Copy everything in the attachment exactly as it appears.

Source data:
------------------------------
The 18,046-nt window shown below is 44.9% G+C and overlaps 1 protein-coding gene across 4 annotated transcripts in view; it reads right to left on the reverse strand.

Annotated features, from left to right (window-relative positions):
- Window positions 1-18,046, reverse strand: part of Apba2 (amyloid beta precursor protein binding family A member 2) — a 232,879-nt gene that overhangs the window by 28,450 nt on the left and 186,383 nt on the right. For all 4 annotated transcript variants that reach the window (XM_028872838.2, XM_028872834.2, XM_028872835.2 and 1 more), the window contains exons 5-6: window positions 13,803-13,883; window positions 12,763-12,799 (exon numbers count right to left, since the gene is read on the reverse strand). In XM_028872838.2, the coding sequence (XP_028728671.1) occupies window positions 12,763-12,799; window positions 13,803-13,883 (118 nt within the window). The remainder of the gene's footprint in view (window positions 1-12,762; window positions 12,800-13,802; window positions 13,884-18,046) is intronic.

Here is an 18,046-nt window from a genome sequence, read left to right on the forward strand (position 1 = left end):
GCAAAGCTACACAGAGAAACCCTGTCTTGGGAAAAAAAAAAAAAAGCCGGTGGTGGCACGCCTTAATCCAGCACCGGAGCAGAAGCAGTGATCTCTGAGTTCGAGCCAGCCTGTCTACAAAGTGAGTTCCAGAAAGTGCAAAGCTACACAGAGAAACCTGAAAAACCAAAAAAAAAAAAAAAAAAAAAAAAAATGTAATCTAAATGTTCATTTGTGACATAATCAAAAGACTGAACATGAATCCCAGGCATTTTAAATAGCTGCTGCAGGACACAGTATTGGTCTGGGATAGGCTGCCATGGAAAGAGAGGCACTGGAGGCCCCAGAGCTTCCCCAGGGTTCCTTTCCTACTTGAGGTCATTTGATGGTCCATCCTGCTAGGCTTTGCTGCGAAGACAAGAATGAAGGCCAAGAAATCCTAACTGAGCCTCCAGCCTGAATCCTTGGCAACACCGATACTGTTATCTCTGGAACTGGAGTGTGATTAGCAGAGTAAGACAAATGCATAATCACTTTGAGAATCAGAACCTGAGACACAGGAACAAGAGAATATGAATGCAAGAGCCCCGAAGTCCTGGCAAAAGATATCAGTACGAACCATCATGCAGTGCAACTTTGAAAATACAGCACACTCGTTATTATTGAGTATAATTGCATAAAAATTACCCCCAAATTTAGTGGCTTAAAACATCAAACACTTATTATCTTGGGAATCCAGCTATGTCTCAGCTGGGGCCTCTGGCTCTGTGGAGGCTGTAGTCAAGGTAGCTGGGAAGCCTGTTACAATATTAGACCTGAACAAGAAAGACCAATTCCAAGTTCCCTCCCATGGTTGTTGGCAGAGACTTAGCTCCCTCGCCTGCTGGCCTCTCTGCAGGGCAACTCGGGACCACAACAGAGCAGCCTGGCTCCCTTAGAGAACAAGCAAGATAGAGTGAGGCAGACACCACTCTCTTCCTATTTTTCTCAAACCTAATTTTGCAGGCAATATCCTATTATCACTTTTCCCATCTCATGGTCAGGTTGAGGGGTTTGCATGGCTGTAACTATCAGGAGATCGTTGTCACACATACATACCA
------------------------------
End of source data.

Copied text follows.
The 18,046-nt window shown below is 44.9% G+C and overlaps 1 protein-coding gene across 4 annotated transcripts in view; it reads right to left on the reverse strand.

Annotated features, from left to right (window-relative positions):
- Window positions 1-18,046, reverse strand: part of Apba2 (amyloid beta precursor protein binding family A member 2) — a 232,879-nt gene that overhangs the window by 28,450 nt on the left and 186,383 nt on the right. For all 4 annotated transcript variants that reach the window (XM_028872838.2, XM_028872834.2, XM_028872835.2 and 1 more), the window contains exons 5-6: window positions 13,803-13,883; window positions 12,763-12,799 (exon numbers count right to left, since the gene is read on the reverse strand). In XM_028872838.2, the coding sequence (XP_028728671.1) occupies window positions 12,763-12,799; window positions 13,803-13,883 (118 nt within the window). The remainder of the gene's footprint in view (window positions 1-12,762; window positions 12,800-13,802; window positions 13,884-18,046) is intronic.

Here is an 18,046-nt window from a genome sequence, read left to right on the forward strand (position 1 = left end):
GCAAAGCTACACAGAGAAACCCTGTCTTGGGAAAAAAAAAAAAAAGCCGGTGGTGGCACGCCTTAATCCAGCACCGGAGCAGAAGCAGTGATCTCTGAGTTCGAGCCAGCCTGTCTACAAAGTGAGTTCCAGAAAGTGCAAAGCTACACAGAGAAACCTGAAAAACCAAAAAAAAAAAAAAAAAAAAAAAAAATGTAATCTAAATGTTCATTTGTGACATAATCAAAAGACTGAACATGAATCCCAGGCATTTTAAATAGCTGCTGCAGGACACAGTATTGGTCTGGGATAGGCTGCCATGGAAAGAGAGGCACTGGAGGCCCCAGAGCTTCCCCAGGGTTCCTTTCCTACTTGAGGTCATTTGATGGTCCATCCTGCTAGGCTTTGCTGCGAAGACAAGAATGAAGGCCAAGAAATCCTAACTGAGCCTCCAGCCTGAATCCTTGGCAACACCGATACTGTTATCTCTGGAACTGGAGTGTGATTAGCAGAGTAAGACAAATGCATAATCACTTTGAGAATCAGAACCTGAGACACAGGAACAAGAGAATATGAATGCAAGAGCCCCGAAGTCCTGGCAAAAGATATCAGTACGAACCATCATGCAGTGCAACTTTGAAAATACAGCACACTCGTTATTATTGAGTATAATTGCATAAAAATTACCCCCAAATTTAGTGGCTTAAAACATCAAACACTTATTATCTTGGGAATCCAGCTATGTCTCAGCTGGGGCCTCTGGCTCTGTGGAGGCTGTAGTCAAGGTAGCTGGGAAGCCTGTTACAATATTAGACCTGAACAAGAAAGACCAATTCCAAGTTCCCTCCCATGGTTGTTGGCAGAGACTTAGCTCCCTCGCCTGCTGGCCTCTCTGCAGGGCAACTCGGGACCACAACAGAGCAGCCTGGCTCCCTTAGAGAACAAGCAAGATAGAGTGAGGCAGACACCACTCTCTTCCTATTTTTCTCAAACCTAATTTTGCAGGCAATATCCTATTATCACTTTTCCCATCTCATGGTCAGGTTGAGGGGTTTGCATGGCTGTAACTATCAGGAGATCGTTGTCACACATACATACCA